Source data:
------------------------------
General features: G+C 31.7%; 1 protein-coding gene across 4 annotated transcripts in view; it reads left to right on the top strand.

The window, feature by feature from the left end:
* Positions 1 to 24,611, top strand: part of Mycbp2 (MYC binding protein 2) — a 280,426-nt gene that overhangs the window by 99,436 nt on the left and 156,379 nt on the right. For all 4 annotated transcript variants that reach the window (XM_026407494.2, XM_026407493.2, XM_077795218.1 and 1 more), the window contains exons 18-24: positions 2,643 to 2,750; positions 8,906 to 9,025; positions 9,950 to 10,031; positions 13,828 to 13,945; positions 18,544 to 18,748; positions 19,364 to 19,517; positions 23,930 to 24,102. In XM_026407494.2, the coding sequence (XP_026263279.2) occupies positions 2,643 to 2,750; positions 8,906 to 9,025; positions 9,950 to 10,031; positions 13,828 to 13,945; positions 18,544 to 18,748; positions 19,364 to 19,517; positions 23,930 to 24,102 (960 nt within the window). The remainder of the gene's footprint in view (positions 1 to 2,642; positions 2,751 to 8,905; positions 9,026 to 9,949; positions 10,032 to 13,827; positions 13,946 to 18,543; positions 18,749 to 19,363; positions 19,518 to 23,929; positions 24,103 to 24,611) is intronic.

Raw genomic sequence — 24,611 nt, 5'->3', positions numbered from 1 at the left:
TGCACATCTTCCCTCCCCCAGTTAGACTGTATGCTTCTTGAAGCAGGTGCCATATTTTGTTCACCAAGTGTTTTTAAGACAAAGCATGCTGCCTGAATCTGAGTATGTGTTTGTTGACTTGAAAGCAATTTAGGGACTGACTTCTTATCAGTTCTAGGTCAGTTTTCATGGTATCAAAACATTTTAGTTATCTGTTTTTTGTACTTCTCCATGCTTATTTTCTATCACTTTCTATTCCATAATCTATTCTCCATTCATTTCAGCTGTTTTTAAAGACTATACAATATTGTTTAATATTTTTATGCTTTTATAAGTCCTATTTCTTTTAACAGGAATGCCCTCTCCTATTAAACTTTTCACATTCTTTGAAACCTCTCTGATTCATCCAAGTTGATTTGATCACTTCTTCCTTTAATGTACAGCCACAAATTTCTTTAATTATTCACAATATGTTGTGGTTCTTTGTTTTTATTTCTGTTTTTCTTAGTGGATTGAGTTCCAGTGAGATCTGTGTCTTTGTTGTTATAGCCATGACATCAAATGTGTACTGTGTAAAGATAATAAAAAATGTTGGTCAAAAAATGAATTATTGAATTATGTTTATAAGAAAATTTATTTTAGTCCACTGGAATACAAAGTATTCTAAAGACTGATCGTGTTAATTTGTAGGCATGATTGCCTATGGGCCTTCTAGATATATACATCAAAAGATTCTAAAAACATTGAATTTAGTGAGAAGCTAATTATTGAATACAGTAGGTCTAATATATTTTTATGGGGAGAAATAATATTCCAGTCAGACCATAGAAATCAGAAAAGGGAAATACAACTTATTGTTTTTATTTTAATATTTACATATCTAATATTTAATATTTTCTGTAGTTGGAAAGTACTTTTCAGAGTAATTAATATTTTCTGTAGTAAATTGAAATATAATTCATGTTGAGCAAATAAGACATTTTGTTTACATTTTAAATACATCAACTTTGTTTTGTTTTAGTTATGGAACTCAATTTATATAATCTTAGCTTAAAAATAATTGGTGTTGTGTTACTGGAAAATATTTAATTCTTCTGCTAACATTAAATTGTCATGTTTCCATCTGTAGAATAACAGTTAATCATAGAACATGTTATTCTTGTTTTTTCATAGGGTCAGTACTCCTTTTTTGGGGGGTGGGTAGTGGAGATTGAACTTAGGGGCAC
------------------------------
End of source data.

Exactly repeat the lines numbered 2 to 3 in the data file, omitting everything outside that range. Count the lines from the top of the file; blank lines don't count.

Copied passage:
The window, feature by feature from the left end:
* Positions 1 to 24,611, top strand: part of Mycbp2 (MYC binding protein 2) — a 280,426-nt gene that overhangs the window by 99,436 nt on the left and 156,379 nt on the right. For all 4 annotated transcript variants that reach the window (XM_026407494.2, XM_026407493.2, XM_077795218.1 and 1 more), the window contains exons 18-24: positions 2,643 to 2,750; positions 8,906 to 9,025; positions 9,950 to 10,031; positions 13,828 to 13,945; positions 18,544 to 18,748; positions 19,364 to 19,517; positions 23,930 to 24,102. In XM_026407494.2, the coding sequence (XP_026263279.2) occupies positions 2,643 to 2,750; positions 8,906 to 9,025; positions 9,950 to 10,031; positions 13,828 to 13,945; positions 18,544 to 18,748; positions 19,364 to 19,517; positions 23,930 to 24,102 (960 nt within the window). The remainder of the gene's footprint in view (positions 1 to 2,642; positions 2,751 to 8,905; positions 9,026 to 9,949; positions 10,032 to 13,827; positions 13,946 to 18,543; positions 18,749 to 19,363; positions 19,518 to 23,929; positions 24,103 to 24,611) is intronic.